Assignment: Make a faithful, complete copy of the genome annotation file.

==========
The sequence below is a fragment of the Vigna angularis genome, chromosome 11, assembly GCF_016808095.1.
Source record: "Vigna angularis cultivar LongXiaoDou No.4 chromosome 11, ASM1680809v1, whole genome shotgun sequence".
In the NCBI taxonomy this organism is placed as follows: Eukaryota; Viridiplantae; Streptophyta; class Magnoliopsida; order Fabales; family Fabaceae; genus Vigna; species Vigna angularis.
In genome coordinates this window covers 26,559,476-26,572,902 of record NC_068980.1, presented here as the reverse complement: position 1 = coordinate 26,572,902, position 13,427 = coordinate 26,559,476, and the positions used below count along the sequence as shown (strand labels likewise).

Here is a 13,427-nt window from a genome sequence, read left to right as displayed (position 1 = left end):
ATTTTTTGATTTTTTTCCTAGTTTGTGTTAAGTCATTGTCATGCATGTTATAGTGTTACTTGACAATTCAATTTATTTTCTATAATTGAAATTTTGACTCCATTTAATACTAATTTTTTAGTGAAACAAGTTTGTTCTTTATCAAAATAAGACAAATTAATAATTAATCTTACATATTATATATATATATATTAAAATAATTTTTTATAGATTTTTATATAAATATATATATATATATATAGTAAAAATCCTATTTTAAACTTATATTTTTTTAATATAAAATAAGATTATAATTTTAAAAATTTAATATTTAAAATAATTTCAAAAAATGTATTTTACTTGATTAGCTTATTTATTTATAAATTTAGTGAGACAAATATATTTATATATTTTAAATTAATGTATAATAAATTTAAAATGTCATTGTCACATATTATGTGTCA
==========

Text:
The sequence below is a fragment of the Vigna angularis genome, chromosome 11, assembly GCF_016808095.1.
Source record: "Vigna angularis cultivar LongXiaoDou No.4 chromosome 11, ASM1680809v1, whole genome shotgun sequence".
In the NCBI taxonomy this organism is placed as follows: Eukaryota; Viridiplantae; Streptophyta; class Magnoliopsida; order Fabales; family Fabaceae; genus Vigna; species Vigna angularis.
In genome coordinates this window covers 26,559,476-26,572,902 of record NC_068980.1, presented here as the reverse complement: position 1 = coordinate 26,572,902, position 13,427 = coordinate 26,559,476, and the positions used below count along the sequence as shown (strand labels likewise).

Here is a 13,427-nt window from a genome sequence, read left to right as displayed (position 1 = left end):
ATTTTTTGATTTTTTTCCTAGTTTGTGTTAAGTCATTGTCATGCATGTTATAGTGTTACTTGACAATTCAATTTATTTTCTATAATTGAAATTTTGACTCCATTTAATACTAATTTTTTAGTGAAACAAGTTTGTTCTTTATCAAAATAAGACAAATTAATAATTAATCTTACATATTATATATATATATATTAAAATAATTTTTTATAGATTTTTATATAAATATATATATATATATATAGTAAAAATCCTATTTTAAACTTATATTTTTTTAATATAAAATAAGATTATAATTTTAAAAATTTAATATTTAAAATAATTTCAAAAAATGTATTTTACTTGATTAGCTTATTTATTTATAAATTTAGTGAGACAAATATATTTATATATTTTAAATTAATGTATAATAAATTTAAAATGTCATTGTCACATATTATGTGTCA